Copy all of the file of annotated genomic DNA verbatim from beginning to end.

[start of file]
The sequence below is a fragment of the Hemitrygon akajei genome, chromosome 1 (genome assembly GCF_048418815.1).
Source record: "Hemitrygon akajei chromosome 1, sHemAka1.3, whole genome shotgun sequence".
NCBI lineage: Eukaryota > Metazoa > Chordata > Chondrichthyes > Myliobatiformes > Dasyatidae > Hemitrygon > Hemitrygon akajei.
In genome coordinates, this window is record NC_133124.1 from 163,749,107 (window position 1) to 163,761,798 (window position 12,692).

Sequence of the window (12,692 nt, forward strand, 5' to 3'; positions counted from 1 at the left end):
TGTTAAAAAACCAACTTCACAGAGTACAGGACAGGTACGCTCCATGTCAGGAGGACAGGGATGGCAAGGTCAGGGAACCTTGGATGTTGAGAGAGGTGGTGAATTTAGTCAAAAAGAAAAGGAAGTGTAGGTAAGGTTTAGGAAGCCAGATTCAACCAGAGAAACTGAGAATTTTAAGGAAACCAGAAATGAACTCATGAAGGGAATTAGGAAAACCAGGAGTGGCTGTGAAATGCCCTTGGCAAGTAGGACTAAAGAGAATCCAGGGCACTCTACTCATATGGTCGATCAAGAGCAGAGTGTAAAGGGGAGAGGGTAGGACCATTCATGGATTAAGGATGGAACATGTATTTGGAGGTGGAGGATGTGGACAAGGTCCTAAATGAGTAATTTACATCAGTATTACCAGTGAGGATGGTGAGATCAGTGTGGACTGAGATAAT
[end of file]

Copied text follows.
The sequence below is a fragment of the Hemitrygon akajei genome, chromosome 1 (genome assembly GCF_048418815.1).
Source record: "Hemitrygon akajei chromosome 1, sHemAka1.3, whole genome shotgun sequence".
NCBI lineage: Eukaryota > Metazoa > Chordata > Chondrichthyes > Myliobatiformes > Dasyatidae > Hemitrygon > Hemitrygon akajei.
In genome coordinates, this window is record NC_133124.1 from 163,749,107 (window position 1) to 163,761,798 (window position 12,692).

Sequence of the window (12,692 nt, forward strand, 5' to 3'; positions counted from 1 at the left end):
TGTTAAAAAACCAACTTCACAGAGTACAGGACAGGTACGCTCCATGTCAGGAGGACAGGGATGGCAAGGTCAGGGAACCTTGGATGTTGAGAGAGGTGGTGAATTTAGTCAAAAAGAAAAGGAAGTGTAGGTAAGGTTTAGGAAGCCAGATTCAACCAGAGAAACTGAGAATTTTAAGGAAACCAGAAATGAACTCATGAAGGGAATTAGGAAAACCAGGAGTGGCTGTGAAATGCCCTTGGCAAGTAGGACTAAAGAGAATCCAGGGCACTCTACTCATATGGTCGATCAAGAGCAGAGTGTAAAGGGGAGAGGGTAGGACCATTCATGGATTAAGGATGGAACATGTATTTGGAGGTGGAGGATGTGGACAAGGTCCTAAATGAGTAATTTACATCAGTATTACCAGTGAGGATGGTGAGATCAGTGTGGACTGAGATAAT